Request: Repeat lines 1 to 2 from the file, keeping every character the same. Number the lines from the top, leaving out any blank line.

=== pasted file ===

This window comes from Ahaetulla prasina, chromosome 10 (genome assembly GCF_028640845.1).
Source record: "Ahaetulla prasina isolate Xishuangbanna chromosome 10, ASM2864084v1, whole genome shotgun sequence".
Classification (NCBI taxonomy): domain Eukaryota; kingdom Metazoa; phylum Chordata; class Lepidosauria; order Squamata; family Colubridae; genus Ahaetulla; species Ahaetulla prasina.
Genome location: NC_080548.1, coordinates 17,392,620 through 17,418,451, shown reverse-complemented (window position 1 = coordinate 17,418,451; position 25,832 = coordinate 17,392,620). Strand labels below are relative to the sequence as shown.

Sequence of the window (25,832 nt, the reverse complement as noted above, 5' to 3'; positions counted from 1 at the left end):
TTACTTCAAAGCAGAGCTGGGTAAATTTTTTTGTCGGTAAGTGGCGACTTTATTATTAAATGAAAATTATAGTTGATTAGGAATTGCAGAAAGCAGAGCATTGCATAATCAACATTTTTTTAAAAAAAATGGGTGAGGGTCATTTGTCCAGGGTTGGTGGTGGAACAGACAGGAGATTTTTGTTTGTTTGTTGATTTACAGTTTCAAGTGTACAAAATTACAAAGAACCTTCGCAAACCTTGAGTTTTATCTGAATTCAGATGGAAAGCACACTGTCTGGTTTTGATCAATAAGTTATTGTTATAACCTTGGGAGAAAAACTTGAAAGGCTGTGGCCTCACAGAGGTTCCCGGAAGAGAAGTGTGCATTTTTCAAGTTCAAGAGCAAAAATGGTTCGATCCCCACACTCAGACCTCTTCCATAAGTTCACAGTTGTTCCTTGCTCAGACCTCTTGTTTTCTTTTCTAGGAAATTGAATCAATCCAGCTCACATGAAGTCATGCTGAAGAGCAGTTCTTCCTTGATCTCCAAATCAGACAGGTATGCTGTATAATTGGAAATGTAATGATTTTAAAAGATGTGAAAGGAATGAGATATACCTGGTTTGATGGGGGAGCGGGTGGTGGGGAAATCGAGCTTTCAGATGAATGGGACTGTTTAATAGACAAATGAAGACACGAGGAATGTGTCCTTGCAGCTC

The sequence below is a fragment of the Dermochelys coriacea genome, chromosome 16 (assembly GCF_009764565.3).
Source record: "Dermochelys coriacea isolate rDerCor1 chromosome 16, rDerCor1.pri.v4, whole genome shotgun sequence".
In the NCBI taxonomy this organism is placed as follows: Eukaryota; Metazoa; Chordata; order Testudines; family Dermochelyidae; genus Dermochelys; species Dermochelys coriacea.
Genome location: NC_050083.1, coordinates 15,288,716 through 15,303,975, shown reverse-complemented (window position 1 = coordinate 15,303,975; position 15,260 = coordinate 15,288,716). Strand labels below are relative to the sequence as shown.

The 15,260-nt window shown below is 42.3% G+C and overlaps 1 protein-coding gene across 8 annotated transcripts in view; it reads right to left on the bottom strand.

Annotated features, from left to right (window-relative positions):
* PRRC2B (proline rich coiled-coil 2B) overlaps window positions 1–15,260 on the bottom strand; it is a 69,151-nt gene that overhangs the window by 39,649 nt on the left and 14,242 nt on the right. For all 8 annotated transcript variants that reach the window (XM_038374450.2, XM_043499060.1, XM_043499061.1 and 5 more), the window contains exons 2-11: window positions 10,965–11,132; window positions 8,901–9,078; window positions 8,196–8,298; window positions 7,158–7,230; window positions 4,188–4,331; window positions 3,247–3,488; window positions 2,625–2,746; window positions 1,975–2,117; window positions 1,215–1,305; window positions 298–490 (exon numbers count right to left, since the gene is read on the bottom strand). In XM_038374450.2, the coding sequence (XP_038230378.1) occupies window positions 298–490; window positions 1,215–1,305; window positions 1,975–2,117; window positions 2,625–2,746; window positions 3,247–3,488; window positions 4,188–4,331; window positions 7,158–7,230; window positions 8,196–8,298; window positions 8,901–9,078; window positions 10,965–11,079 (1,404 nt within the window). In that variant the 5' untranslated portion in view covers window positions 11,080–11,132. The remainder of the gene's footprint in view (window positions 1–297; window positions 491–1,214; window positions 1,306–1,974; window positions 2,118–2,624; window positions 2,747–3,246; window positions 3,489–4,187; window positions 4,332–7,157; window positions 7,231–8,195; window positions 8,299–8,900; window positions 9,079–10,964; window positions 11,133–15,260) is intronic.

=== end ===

This window comes from Ahaetulla prasina, chromosome 10 (genome assembly GCF_028640845.1).
Source record: "Ahaetulla prasina isolate Xishuangbanna chromosome 10, ASM2864084v1, whole genome shotgun sequence".